AFI COVID-19 Response Learn More

Tornado and Severe Storm Preparedness

tornado forming in sky

Severe storms are one thing that homeowners everywhere should prepare for at all times. While these severe storms are hard to predict, the most common time for tornadoes begins in the spring and extends into July, depending on your location. One thing that they have in common is that most tornadoes occur between 4 pm and 9 pm, right during evening commutes, sports activities, and family dinners.

In 2018, the insured losses totaled $14.1 billion for tornadoes and thunderstorms. Tornadoes and severe storms can cause secondary damage, like flooding, which can add to the problem. But preparation for severe storms can pay off big time.

BEFORE THE STORM

If you have notice of a severe storm, you can take some steps beforehand. However, since tornadoes are highly unpredictable, performing these steps once a year would be a great idea.

  • Conduct a yearly insurance review – Talk to your AFI representative and go over any upgrades, completed renovations, or new items that could impact the coverage you need.
  • Take a home inventory – Create or update the inventor lists of your possessions. You may already have this ready from a recent move but give it a once-over and make sure everything is there.
  • Understand your coverage – Make sure you understand what your coverage includes. Your AFI representative can walk you through how your coverage works will help so you are not caught unprepared. You may have valuables that require a special endorsement to the policy, or you may want to add sewer back up or other coverages for added protection.

DURING THE STORM

Your reaction and response to a tornado will depend on your location when the storm hits. Practicing some of these responses and discussing them with your family is the best way to make sure everyone knows what steps to take.

If you are outside or in a mobile home:

  • Seek shelter inside a sturdy building, preferably with a basement. 
  • If you cannot seek shelter in a building, lie flat in a ditch or other low-lying area.
  • Cover your head and neck with your arms.

If you are driving:

  • Do not try to outrun a tornado in your car. If it is safe to do so, drive to a sturdy structure or building where you can seek shelter inside.
  • If you cannot seek shelter in a building, lie flat in a ditch or other low-lying area.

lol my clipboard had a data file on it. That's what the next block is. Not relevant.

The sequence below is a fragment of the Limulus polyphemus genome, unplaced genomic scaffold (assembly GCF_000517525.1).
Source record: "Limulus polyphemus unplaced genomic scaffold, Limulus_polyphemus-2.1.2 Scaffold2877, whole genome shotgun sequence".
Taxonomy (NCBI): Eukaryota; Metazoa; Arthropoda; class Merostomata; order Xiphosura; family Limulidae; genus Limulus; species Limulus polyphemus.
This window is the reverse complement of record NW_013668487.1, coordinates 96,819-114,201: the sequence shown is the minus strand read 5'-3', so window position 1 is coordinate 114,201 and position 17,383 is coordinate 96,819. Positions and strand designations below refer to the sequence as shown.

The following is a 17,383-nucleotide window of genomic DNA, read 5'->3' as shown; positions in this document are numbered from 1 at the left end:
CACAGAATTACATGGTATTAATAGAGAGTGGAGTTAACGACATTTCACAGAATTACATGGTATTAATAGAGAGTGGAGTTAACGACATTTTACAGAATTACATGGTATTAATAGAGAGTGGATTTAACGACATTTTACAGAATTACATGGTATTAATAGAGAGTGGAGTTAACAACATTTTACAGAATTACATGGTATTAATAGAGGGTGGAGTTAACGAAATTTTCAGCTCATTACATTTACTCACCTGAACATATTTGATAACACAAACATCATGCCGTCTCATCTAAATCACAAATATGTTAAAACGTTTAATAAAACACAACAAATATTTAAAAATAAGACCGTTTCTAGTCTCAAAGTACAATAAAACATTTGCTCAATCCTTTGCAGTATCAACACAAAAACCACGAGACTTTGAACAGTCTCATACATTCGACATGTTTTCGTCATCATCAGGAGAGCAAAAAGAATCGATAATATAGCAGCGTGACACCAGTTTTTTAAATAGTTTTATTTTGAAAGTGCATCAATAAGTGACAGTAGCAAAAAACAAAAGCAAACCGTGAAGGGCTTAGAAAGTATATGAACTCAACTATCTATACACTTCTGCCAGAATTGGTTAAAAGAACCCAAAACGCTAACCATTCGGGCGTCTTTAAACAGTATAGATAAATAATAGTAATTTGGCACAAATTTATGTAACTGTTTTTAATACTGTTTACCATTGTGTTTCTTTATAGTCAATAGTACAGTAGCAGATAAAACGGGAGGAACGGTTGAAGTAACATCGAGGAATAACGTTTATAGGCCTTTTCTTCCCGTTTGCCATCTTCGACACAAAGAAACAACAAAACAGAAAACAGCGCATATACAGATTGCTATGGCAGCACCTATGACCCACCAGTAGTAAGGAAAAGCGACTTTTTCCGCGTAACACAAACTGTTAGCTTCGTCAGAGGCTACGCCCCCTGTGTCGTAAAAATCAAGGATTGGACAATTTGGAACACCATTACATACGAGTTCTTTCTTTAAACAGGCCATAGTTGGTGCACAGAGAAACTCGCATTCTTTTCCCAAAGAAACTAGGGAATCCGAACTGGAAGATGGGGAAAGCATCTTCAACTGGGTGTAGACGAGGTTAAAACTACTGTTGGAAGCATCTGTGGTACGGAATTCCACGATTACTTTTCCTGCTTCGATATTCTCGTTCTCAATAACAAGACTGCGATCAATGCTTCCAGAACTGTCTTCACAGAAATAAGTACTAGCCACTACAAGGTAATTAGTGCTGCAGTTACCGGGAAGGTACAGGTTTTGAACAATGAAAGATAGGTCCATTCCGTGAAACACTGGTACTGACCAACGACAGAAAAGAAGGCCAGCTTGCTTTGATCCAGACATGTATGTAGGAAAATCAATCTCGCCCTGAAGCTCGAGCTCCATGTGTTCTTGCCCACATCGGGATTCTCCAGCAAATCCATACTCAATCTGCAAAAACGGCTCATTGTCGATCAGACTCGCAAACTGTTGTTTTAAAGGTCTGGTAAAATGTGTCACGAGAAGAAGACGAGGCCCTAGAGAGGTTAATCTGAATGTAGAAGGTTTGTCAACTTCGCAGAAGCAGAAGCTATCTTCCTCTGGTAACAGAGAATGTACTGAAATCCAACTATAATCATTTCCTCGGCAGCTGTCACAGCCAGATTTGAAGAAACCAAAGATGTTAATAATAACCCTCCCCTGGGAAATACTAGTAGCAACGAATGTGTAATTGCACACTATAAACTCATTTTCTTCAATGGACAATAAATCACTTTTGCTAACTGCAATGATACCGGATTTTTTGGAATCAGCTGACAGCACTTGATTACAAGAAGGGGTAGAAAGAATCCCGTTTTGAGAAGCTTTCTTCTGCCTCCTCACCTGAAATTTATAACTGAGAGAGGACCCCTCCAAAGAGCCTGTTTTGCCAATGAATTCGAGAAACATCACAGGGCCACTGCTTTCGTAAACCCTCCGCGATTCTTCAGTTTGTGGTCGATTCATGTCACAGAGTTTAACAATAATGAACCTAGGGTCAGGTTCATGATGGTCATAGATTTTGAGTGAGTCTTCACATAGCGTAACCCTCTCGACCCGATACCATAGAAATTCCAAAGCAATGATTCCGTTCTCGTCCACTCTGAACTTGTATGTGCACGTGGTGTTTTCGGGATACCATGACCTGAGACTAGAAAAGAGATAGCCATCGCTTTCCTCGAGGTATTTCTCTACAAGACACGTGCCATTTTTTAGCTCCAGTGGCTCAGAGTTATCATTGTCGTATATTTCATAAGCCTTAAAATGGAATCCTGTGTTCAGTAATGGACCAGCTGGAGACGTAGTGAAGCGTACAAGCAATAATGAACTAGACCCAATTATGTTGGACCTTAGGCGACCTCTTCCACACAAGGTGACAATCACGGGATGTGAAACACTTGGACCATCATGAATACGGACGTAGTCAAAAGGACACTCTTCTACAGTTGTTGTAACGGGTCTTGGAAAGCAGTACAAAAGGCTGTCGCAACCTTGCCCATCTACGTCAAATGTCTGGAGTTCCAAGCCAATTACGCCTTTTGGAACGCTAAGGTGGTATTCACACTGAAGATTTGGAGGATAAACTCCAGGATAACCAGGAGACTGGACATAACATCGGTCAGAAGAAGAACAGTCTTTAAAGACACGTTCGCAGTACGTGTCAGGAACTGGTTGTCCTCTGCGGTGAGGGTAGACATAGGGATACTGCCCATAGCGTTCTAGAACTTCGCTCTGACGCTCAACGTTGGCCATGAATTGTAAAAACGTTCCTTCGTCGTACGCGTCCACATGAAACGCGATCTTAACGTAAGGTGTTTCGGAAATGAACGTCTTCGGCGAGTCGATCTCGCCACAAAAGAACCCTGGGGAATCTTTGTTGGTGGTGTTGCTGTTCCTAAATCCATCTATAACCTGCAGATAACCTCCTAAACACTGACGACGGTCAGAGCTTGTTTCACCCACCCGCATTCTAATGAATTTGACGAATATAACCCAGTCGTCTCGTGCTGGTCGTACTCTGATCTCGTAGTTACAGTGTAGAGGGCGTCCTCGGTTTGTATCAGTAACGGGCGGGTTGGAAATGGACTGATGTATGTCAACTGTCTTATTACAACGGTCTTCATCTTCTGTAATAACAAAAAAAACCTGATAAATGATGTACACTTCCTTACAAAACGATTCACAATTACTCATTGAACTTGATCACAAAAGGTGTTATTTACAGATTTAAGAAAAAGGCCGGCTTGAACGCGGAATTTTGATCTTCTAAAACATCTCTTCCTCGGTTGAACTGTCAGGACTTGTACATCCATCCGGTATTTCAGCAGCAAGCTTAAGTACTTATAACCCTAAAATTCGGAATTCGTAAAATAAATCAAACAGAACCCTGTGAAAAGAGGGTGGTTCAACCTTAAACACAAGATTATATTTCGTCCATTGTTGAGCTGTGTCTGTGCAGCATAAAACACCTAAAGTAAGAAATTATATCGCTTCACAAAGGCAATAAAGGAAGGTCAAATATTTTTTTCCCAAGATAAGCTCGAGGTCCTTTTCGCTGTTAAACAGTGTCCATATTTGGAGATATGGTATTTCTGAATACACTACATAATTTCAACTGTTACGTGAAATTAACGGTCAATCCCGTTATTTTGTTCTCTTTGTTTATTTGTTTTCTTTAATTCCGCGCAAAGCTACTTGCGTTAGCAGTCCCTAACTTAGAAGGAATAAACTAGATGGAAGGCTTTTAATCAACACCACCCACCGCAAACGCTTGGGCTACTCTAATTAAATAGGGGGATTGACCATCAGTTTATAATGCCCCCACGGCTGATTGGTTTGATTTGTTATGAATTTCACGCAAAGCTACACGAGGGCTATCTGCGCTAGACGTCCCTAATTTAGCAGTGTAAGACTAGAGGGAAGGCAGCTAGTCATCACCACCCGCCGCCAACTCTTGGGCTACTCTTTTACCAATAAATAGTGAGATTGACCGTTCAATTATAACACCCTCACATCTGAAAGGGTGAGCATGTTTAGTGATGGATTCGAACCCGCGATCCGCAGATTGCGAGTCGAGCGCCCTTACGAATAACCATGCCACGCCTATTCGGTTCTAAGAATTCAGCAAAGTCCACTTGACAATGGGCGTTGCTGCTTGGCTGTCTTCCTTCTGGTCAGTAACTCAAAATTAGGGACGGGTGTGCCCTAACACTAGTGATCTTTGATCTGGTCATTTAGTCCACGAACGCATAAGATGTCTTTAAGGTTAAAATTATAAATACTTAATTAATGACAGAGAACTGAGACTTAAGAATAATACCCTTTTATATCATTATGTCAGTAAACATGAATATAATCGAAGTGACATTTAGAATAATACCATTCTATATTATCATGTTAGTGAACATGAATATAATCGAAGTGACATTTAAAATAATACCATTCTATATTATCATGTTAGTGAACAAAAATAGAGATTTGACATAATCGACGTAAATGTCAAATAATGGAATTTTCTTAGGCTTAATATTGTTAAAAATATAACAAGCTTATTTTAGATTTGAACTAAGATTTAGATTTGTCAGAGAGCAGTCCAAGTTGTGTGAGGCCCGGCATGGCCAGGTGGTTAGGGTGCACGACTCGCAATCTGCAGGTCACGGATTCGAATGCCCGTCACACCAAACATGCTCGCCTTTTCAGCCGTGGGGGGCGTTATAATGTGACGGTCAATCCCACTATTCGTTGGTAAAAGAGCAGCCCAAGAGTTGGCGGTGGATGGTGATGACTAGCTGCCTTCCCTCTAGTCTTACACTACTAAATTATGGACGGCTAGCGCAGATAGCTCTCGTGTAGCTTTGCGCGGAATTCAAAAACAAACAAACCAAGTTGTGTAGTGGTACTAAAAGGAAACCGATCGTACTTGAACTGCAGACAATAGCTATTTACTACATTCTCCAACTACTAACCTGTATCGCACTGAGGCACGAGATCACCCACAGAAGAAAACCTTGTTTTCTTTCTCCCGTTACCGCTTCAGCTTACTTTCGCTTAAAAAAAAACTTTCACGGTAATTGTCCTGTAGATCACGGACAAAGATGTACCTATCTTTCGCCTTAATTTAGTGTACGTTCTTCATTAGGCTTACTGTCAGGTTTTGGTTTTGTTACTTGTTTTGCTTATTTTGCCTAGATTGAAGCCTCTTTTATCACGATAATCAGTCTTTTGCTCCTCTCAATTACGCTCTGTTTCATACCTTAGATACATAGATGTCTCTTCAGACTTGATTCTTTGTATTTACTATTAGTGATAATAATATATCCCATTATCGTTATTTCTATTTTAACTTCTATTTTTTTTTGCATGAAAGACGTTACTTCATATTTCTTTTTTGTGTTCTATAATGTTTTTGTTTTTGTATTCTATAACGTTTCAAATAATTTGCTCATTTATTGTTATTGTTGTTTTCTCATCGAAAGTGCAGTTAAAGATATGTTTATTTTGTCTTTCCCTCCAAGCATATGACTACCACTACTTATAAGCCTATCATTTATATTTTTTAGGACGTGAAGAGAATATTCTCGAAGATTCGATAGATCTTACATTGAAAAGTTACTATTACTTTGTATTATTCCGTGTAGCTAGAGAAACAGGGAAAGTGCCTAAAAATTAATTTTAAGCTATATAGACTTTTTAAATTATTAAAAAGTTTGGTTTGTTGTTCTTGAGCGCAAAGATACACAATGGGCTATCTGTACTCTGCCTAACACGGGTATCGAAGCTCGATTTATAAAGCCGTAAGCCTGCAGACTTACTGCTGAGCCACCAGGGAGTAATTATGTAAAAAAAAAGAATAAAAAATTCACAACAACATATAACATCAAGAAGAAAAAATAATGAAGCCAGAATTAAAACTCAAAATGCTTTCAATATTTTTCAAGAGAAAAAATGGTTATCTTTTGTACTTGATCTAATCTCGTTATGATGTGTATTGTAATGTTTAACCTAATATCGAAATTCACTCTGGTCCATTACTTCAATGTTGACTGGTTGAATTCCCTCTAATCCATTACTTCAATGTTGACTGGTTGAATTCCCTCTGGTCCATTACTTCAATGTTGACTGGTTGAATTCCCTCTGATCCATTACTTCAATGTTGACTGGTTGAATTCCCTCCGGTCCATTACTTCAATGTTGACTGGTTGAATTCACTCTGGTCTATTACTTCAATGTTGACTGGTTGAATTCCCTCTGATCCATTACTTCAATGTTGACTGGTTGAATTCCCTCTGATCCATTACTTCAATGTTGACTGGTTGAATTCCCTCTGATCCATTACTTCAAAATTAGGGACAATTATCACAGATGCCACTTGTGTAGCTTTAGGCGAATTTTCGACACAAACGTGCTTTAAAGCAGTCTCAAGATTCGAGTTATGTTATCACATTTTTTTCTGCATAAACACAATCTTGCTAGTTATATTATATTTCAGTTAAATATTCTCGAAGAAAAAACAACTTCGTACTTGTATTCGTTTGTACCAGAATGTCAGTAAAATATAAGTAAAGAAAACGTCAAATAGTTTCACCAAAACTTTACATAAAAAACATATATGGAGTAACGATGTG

• Do not seek shelter under an overpass.

If you are in a house:

  • Seek shelter in an interior part of the basement.
  • If there is no basement, go inside to a windowless room on the first floor. Areas like a center hallway, bathroom, or closet are great options.
  • Protect yourself from flying debris with pillows, blankets, cushions, etc.

AFTER THE STORM

After the storm has safely passed, venture out to survey your property, or drive home. Be cautious as you walk or drive around as things may have shifted and may be unstable.

  • Secure your property from further damage or theft.
  • Contact your AFI representative as soon as possible to report the damage.
  • Inventory any losses and photograph any damage to supplement your report, and be sure to save all repair receipts.
  • If your home is uninhabitable due to damage, make sure you talk with your representative regarding living expenses. Reimbursement may be a part of your policy coverage.
  • Be alert of contractor fraud following a natural disaster. Do your research and ask for referrals from friends and family and check the Better Business Bureau for references on potential contractors. Only use professional and certified contractors with certificated of liability and workers' compensation.

If you have a business, keep detailed records of business activity that is negatively affected due to the tornado or storm and keep a list of extra expenses during the interruption.

As you can see, there are quite a few things to do before, during, and after tornadoes and other severe storms. By preparing your home and property just like you would for flooding, you can save a lot of time, effort, and money. Preparation is key.

Source: ©2017 Property Casualty Insurers Association of America pciaa.net